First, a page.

granted, and the privilege I’ve been afforded. Being away from my family, friends, and others intensified the
isolation I had already endured while being at Rice. At times it felt like I was surrounded by the world’s happiest
people and their smiles were mocking the inability of my lips to take such a shape. I struggled to focus in class,
struggled to enjoy social outings, and ultimately resorted to self-isolation. I considered leaving Rice to either
go back home or to another institution. Through those lows, however, I found support in the faculty and staff
at Rice who took the insurance of my personal well-being as a priority. It is because of the amazing faculty
and staff at Rice that I see myself staying.
7. Are you involved in activities at Rice and, if so, which ones? How have they helped you?
I am currently serving as the Black Student Association president. I am also serving as a College Senator in my
university Student Association. Both of these positions have given me the ability to develop myself as a leader
and an advocate. At the same time, these platforms have given me perspective into the in-depth nature of
many of the problem’s college students face and at times it can be quite draining. I believe students who feel
isolated should focus on projects and activities that can be rejuvenating. Social isolation during college can be
detrimental to the learning experience of a student which is why it is so important to make commitments that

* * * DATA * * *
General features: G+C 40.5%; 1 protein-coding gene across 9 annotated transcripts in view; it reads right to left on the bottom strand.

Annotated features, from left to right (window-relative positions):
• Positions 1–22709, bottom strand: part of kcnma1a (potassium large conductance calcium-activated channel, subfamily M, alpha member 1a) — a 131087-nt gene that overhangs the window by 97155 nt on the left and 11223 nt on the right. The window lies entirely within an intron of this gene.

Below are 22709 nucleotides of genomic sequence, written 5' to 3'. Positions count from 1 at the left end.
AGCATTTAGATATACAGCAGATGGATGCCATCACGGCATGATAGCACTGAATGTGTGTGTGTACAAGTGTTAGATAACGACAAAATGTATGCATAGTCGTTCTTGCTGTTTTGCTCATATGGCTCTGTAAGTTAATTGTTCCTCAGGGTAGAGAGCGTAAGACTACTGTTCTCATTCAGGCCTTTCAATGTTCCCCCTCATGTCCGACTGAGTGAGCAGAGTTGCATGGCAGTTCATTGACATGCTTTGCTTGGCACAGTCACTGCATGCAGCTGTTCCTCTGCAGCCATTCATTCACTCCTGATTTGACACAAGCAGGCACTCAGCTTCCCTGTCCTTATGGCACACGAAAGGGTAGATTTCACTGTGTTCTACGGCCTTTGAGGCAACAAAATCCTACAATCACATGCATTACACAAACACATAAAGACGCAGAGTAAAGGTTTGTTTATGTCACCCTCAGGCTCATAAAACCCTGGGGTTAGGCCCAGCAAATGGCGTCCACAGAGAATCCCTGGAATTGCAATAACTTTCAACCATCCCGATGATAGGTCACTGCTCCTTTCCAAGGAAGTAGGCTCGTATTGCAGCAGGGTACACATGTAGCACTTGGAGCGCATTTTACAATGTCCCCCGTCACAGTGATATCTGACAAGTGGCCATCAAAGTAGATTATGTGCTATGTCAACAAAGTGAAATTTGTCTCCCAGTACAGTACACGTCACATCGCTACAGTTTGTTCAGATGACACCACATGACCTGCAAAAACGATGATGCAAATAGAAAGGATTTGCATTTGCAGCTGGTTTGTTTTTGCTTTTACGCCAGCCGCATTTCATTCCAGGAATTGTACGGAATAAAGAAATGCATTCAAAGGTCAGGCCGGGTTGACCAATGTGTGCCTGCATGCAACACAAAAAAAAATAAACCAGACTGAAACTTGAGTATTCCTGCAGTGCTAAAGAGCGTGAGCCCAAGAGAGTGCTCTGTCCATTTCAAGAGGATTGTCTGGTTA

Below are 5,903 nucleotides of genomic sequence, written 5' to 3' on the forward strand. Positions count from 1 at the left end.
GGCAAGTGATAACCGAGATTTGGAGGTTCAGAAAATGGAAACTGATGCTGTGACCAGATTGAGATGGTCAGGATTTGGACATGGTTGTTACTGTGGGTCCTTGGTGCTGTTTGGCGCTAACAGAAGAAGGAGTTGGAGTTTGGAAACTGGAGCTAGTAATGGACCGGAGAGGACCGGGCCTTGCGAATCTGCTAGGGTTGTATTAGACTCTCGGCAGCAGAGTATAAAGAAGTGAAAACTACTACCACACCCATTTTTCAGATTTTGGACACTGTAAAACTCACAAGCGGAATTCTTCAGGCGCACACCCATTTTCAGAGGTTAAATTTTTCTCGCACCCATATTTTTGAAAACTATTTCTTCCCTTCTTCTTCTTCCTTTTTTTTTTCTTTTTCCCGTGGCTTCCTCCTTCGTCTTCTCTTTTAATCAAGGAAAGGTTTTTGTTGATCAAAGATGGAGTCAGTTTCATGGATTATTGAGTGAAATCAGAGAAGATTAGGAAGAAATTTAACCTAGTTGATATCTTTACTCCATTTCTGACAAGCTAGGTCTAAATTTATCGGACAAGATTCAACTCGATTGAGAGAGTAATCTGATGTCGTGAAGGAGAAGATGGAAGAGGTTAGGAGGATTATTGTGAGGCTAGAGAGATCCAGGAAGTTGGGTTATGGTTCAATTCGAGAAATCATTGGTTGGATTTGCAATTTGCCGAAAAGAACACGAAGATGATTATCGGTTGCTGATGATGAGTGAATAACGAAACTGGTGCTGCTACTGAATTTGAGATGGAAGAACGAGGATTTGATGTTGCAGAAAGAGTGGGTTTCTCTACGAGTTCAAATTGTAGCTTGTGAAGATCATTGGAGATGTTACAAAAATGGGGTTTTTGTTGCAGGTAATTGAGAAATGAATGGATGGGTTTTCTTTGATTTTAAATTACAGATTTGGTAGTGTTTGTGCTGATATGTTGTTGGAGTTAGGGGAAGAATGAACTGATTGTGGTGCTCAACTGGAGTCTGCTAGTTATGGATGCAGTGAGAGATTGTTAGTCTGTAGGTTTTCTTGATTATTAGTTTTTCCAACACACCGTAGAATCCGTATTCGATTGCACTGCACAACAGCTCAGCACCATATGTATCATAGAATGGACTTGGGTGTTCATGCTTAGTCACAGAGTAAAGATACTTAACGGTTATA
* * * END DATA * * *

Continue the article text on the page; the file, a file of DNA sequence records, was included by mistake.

are fulfilling and complimentary to your passions.
8. You had an internship in Washington, D.C. with U.S. Rep. Steny Hoyer. What it was like?
It was a great experience to see the often gate-kept side of politics. I enjoy doing grassroot work, community
organizing, and activist work but seeing the internal side of politics was informative. I think it certainly showed
me that the bureaucracy that comes with that it isn’t for me but I was able to take away a lot nonetheless.
9. Was this your first time at the Capitol? What did this internship mean to you and your family?
When I was a bit younger I would actually walk into the Capitol and give myself a self-guided tour of the Capitol
Visitor Center (CVC). You can only go so far without a guide but I explored as much as I could as an
unregistered guest. Walking into the Capitol with a suit rather than basketball shorts, showing my intern ID
rather than my student ID was pretty inspiring for me. My family has always supported all of my endeavors